August 2018 SW Climate Update - ENSO Tracker
Assistant Research Professor, Arizona Institutes for Resilience
Assistant Professor of Anthropology, School of Anthropology
Ben McMahan joined CLIMAS after completing a PhD in Sociocultural Anthropology at the University of Arizona. His dissertation research was on hurricanes and disaster on the U.S. Gulf Coast, where he focused on
- Human interactions in dynamic social and environmental contexts,
- Risk perception and landscape changes during and after disaster, and
- Social network and policy responses to governance issues related to the acute threats of disaster; as they layer onto long term environmental issues and landscape scale changes.
He was also a key contributor to UA Bureau of Applied Research in Anthropology (BARA) collaborative/trans-disciplinary research on the social, economic, and environmental impacts of the US Oil and Gas industry (2007-2011), and the aftermath of the Deepwater Horizon oil spill (2010-2013).
At CLIMAS, his research activities included tracing how climate information is incorporated into regional decision maker networks, leading CLIMAS team research on the risks and effects of climate extremes, and collaborative research on the effects of climate variability on phenology and temporality of native plants in the region. He was also responsible for working to develop collaborative research opportunities and outreach efforts at CLIMAS, and as part of ongoing assessment and science/strategic planning, he contributed to strategic planning used to prioritize future research and outreach directions. He also coordinated publication of the monthly Southwest Climate Outlook, produced the Southwest Climate Podcasts, and was the online editor for CLIMAS’ blog - Southwestern Oscillations.
The Southwest remains in an ENSO holding pattern, with oceanic and atmospheric conditions still within the range of ENSO neutral over the last month (Figs. 1-2), and the forecasts and outlooks reflect that. On Aug. 9, the NOAA Climate Prediction Center (CPC) continued its El Niño watch, identifying persistent neutral conditions at present but with seasonal outlooks and models picking up on an increased likelihood of El Niño later this year despite a recent decrease in equatorial sea surface temperatures (see Niño 3.4 plot in Fig. 2 & sidebar for more information). CPC’s outlook indicates a 60-percent chance of an El Niño event developing this fall and a 70-percent chance of El Niño conditions this winter. On Aug. 9, the International Research Institute (IRI) issued an ENSO Quick Look noting neutral conditions in the oceans and atmosphere now but with warming subsurface oceanic waters pushing forecast probabilities for an El Niño event to just over 70 percent by the end of 2018 (Fig. 3). On Aug. 10, the Japanese Meteorological Agency (JMA) also identified neutral conditions in oceanic and atmospheric indicators and a 60-percent chance of El Niño by this fall. On Aug. 14, the Australian Bureau of Meteorology maintained its “El Niño Watch,” although most indicators were within the range of neutral. They, too, noted the warm subsurface waters in the Pacific Ocean despite recent cooling of surface waters and predicted a 50-percent chance of El Niño formation by the end of 2018. The North American Multi-Model Ensemble (NMME) is demonstrating the steady trend in observations and forecasts towards warmer-than-average ocean temperatures and is zeroing in on a weak to borderline-moderate El Niño event by the end of 2018 (Fig. 4).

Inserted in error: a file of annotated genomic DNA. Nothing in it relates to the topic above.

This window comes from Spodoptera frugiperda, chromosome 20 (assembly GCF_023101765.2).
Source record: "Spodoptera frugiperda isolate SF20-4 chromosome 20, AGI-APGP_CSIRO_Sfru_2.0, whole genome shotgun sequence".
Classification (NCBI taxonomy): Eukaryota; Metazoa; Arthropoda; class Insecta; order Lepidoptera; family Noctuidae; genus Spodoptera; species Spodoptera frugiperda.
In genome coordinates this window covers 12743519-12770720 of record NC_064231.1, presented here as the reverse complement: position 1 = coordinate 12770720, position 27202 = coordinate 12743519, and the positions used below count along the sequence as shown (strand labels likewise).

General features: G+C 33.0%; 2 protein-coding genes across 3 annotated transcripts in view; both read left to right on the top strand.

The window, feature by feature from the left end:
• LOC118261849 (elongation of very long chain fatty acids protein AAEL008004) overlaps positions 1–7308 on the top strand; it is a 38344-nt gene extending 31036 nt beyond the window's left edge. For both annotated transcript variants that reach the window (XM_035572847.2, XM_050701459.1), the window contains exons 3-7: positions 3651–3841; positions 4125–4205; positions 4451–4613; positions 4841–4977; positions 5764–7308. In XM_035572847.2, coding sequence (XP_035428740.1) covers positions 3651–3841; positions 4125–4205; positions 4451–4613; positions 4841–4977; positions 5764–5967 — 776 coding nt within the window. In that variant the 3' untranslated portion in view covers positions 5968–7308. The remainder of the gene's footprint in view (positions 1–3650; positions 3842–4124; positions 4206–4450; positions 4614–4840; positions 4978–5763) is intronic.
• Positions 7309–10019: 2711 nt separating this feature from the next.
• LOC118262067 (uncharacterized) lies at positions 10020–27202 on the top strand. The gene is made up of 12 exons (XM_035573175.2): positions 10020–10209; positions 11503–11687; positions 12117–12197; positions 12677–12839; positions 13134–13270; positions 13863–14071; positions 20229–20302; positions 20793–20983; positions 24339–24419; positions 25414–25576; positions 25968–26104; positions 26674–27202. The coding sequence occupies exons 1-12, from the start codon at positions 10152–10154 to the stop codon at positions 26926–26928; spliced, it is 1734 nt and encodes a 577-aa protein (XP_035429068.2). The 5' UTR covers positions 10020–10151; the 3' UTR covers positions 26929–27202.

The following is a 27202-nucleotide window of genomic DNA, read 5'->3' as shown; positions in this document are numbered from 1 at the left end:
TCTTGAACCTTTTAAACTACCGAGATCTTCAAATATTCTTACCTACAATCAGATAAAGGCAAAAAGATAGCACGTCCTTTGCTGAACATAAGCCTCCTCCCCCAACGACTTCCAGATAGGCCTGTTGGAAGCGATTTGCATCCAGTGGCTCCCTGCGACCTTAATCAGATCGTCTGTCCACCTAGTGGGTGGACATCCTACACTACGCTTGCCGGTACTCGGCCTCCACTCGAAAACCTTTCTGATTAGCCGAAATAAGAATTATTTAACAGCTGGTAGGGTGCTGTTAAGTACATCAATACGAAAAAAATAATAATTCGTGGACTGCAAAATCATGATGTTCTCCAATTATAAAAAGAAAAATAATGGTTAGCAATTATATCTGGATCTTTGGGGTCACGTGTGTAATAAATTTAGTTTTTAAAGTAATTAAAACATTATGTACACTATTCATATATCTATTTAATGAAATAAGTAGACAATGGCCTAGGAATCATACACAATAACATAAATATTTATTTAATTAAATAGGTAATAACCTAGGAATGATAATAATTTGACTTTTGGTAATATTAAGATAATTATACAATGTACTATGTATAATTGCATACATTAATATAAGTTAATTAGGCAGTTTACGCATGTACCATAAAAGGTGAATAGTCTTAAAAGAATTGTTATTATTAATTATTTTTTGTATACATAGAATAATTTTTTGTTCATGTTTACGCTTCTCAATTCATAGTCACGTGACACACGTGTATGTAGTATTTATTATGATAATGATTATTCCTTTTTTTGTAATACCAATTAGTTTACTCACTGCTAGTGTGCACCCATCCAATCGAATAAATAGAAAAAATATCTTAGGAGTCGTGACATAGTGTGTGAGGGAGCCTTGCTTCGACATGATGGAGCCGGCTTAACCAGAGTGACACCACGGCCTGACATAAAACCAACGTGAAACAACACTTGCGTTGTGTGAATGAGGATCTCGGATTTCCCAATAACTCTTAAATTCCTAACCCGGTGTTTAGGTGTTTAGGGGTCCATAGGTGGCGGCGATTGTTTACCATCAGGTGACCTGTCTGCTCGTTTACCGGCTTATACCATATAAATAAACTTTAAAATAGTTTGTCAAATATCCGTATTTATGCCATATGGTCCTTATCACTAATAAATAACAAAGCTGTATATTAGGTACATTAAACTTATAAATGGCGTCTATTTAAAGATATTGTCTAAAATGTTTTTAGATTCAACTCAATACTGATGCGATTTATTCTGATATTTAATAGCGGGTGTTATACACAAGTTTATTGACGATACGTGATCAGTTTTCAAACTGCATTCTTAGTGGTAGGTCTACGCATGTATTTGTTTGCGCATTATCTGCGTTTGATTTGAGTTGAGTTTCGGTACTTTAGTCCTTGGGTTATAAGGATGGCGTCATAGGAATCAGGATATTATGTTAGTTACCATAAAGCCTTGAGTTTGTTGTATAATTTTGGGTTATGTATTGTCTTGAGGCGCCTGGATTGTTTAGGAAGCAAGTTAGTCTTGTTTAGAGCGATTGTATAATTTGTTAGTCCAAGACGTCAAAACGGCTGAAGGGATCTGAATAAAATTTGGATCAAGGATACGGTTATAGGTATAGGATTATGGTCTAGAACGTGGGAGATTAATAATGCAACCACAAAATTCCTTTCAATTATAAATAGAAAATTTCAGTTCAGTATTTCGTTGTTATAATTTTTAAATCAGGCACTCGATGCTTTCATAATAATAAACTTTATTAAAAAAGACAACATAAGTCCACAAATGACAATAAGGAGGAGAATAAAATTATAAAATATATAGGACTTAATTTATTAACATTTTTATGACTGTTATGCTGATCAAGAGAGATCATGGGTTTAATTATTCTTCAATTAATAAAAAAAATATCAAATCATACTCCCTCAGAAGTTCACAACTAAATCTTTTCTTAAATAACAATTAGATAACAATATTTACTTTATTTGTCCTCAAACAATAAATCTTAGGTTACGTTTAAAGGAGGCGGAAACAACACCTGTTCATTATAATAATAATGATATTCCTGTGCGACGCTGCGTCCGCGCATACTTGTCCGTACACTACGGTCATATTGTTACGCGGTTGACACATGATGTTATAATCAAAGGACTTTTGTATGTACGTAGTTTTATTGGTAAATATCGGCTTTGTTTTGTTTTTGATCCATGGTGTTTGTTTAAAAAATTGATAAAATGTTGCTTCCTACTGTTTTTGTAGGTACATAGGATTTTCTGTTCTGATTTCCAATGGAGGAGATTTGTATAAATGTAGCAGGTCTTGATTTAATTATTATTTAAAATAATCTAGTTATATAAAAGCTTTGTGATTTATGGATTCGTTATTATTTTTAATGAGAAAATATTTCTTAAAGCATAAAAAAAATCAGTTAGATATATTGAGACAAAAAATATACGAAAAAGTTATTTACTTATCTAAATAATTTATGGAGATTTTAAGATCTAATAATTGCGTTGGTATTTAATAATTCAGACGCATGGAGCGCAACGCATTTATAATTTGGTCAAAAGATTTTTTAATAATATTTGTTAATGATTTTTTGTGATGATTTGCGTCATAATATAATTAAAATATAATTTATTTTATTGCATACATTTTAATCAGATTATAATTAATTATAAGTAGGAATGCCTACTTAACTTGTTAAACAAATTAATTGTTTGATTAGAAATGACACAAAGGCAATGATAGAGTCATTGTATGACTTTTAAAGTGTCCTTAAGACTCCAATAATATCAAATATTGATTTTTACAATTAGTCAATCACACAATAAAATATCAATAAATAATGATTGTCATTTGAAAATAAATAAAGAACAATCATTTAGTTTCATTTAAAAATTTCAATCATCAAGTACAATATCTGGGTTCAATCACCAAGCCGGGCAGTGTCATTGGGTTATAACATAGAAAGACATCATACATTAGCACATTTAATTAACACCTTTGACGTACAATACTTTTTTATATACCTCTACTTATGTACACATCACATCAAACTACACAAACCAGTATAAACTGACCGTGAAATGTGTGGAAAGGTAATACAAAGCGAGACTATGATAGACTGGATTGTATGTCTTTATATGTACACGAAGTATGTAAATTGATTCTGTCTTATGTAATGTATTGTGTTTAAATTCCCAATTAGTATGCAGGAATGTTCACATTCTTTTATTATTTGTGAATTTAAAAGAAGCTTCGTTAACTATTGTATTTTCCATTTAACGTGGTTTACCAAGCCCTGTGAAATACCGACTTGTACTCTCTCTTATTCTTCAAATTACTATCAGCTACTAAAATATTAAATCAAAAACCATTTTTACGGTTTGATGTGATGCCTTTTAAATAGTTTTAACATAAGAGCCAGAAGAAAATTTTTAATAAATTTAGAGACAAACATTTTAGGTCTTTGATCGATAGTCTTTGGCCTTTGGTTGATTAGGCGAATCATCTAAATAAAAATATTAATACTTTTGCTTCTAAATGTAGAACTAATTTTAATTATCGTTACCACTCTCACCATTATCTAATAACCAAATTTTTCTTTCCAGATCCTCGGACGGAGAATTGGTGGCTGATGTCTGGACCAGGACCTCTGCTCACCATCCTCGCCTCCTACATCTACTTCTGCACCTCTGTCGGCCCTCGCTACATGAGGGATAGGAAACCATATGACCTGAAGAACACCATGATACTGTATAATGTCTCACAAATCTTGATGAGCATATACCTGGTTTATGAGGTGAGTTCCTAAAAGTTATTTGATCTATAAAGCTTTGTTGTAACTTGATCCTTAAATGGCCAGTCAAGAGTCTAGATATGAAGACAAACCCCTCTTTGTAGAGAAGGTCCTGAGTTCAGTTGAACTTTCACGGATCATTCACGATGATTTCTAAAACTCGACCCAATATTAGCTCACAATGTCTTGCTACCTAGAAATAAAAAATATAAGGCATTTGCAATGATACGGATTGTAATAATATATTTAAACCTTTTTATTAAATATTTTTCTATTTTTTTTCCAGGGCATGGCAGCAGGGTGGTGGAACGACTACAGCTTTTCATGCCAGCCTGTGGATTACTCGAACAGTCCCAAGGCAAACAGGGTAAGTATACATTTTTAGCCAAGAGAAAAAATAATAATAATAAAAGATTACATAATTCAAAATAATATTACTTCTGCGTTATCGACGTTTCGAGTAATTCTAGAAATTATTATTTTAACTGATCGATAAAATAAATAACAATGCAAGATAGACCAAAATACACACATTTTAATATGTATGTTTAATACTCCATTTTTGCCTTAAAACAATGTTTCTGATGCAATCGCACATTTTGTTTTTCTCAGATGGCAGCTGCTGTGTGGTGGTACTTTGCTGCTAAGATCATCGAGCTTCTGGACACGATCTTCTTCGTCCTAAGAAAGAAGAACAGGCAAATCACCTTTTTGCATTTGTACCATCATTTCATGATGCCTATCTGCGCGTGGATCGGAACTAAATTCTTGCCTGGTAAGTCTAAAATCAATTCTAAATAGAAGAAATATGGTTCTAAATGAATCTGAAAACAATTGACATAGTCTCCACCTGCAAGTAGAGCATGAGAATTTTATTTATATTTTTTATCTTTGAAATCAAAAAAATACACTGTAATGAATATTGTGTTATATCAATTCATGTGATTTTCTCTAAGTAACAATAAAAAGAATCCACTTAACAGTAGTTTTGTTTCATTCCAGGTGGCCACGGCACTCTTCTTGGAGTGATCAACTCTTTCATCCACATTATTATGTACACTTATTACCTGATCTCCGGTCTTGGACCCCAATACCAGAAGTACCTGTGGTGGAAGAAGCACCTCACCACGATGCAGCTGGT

Summary: Despite a recent dip in surface temperatures in the Pacific Ocean, most outlooks have maintained an increased chance of a weak to borderline-moderate El Niño forming in 2018 with virtually no chance of a La Niña. Warm subsurface waters persist, and the forecasts suggest a return to warming sea-surface temperatures in the coming months along with a transition to atmospheric patterns more indicative of El Niño. However, the formation of an El Niño event is still far from certain; the probabilities for neutral conditions range from 30 to 50 percent, depending on the agency and the timeframe, but are near zero for a La Niña event (see Fig. 3 for an example). Presuming an El Niño event does form in 2018, the onset timing and intensity of the event will play a role in how much it affects tropical storm activity this fall and cool-season precipitation this winter and spring.
- Figure 1 - Australian Bureau of Meteorology - bom.gov.au/climate/enso
- Figure 2 - NOAA - Climate Prediction Center - cpc.ncep.noaa.gov
- Figure 3 - International Research Institute for Climate and Society - iri.columbia.edu
- Figure 4 - NOAA - Climate Prediction Center - cpc.ncep.noaa.gov